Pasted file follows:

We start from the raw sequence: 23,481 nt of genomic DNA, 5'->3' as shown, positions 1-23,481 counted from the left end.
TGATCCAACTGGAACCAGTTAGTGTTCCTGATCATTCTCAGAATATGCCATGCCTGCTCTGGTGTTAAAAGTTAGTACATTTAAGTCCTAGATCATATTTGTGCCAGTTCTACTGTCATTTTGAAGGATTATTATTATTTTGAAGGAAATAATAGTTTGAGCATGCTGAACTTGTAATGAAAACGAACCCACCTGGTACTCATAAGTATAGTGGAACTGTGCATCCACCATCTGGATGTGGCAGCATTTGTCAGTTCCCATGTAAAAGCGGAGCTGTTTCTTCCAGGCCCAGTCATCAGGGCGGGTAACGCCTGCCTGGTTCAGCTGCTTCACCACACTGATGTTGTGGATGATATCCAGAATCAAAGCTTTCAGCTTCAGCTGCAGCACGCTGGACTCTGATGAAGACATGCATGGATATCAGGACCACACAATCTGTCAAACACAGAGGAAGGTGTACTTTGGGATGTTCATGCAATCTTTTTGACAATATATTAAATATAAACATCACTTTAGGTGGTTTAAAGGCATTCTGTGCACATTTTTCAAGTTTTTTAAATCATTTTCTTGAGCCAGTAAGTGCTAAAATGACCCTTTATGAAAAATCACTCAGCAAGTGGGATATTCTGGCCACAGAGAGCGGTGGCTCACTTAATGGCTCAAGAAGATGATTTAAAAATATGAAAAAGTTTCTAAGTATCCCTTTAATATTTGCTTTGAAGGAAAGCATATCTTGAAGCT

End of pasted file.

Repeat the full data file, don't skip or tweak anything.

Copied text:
We start from the raw sequence: 23,481 nt of genomic DNA, 5'->3' as shown, positions 1-23,481 counted from the left end.
TGATCCAACTGGAACCAGTTAGTGTTCCTGATCATTCTCAGAATATGCCATGCCTGCTCTGGTGTTAAAAGTTAGTACATTTAAGTCCTAGATCATATTTGTGCCAGTTCTACTGTCATTTTGAAGGATTATTATTATTTTGAAGGAAATAATAGTTTGAGCATGCTGAACTTGTAATGAAAACGAACCCACCTGGTACTCATAAGTATAGTGGAACTGTGCATCCACCATCTGGATGTGGCAGCATTTGTCAGTTCCCATGTAAAAGCGGAGCTGTTTCTTCCAGGCCCAGTCATCAGGGCGGGTAACGCCTGCCTGGTTCAGCTGCTTCACCACACTGATGTTGTGGATGATATCCAGAATCAAAGCTTTCAGCTTCAGCTGCAGCACGCTGGACTCTGATGAAGACATGCATGGATATCAGGACCACACAATCTGTCAAACACAGAGGAAGGTGTACTTTGGGATGTTCATGCAATCTTTTTGACAATATATTAAATATAAACATCACTTTAGGTGGTTTAAAGGCATTCTGTGCACATTTTTCAAGTTTTTTAAATCATTTTCTTGAGCCAGTAAGTGCTAAAATGACCCTTTATGAAAAATCACTCAGCAAGTGGGATATTCTGGCCACAGAGAGCGGTGGCTCACTTAATGGCTCAAGAAGATGATTTAAAAATATGAAAAAGTTTCTAAGTATCCCTTTAATATTTGCTTTGAAGGAAAGCATATCTTGAAGCT